Ahimsa offers a fascinating glimpse into the world of the freedom movement in India in the 1940s. While I knew a little about Indian history from movies like Gandhi and Water, it was interesting seeing it all from the perspective of 10-year-old Anjali. I think kids will really connect with her as she grapples with giving up the trappings of her privileged lifestyle and learns to embrace the movement. A minor gripe of mine is that Kelkar refers to a Gandhi quote several times that is slightly inaccurate. Gandhi never actually said "Be the change you wish to see in the world." He said something similar when he said, "We but mirror the world. All the tendencies present in the outer world are to be found in the world of our body. If we could change ourselves, the tendencies in the world would also change. As a man changes his own nature, so does the attitude of the world change towards him. This is the divine mystery supreme. A wonderful thing it is and the source of our happiness. We need not wait to see what others do." With the incredible attention to detail Kelkar uses in the rest of the book, this mistake rubbed me the wrong way every time it popped up. *****EDIT 7/11/17: If you'll check the comments, Supriya Kelkar was kind enough to respond to my review and assure me that this has been revised for the final publication. Hooray for great editing and authors!!!***** Highly recommended for kids who like reading about other countries and historical events, and adults will like this one too.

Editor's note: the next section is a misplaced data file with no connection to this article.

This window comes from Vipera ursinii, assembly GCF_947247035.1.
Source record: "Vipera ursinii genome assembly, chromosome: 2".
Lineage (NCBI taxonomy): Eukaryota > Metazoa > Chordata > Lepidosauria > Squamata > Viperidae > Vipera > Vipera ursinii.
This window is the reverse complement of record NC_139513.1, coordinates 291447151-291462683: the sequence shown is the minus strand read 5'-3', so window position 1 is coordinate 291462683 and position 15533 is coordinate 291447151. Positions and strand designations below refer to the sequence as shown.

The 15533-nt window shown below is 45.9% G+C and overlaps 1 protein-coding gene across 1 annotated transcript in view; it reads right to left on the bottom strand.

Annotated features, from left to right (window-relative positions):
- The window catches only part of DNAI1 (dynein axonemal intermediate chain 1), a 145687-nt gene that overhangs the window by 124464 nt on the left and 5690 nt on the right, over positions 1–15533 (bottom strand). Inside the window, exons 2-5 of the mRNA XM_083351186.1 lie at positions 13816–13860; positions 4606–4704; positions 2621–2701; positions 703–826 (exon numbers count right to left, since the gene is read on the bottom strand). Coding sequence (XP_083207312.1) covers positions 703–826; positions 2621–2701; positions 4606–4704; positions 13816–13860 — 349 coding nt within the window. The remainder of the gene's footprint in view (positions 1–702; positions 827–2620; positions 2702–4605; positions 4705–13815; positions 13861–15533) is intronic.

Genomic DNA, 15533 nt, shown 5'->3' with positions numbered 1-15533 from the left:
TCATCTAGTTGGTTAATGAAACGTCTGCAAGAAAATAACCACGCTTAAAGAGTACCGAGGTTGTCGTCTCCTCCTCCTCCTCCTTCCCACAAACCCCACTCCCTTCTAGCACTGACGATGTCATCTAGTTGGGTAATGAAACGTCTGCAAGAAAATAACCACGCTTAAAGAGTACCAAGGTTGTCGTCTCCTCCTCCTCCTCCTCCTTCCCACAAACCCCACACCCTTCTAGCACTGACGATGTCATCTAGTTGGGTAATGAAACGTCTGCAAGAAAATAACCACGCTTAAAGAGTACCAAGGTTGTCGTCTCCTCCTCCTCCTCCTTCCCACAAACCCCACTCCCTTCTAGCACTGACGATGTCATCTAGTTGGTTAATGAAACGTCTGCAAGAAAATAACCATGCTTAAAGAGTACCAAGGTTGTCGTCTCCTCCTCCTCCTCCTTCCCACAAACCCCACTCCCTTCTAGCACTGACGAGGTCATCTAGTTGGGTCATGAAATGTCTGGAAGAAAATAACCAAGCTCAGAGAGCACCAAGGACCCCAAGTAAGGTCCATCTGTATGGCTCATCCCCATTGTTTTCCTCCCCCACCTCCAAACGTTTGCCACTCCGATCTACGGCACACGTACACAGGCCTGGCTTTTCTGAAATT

Taking place in 1940s India during the freedom movement, this is a great book about social justice that is somewhat suitable and accessible to children (there may be a lot of cultural nuances that they may not understand, but with an educated adult, I think this is a great story), while also teaching them about the impact of prejudice.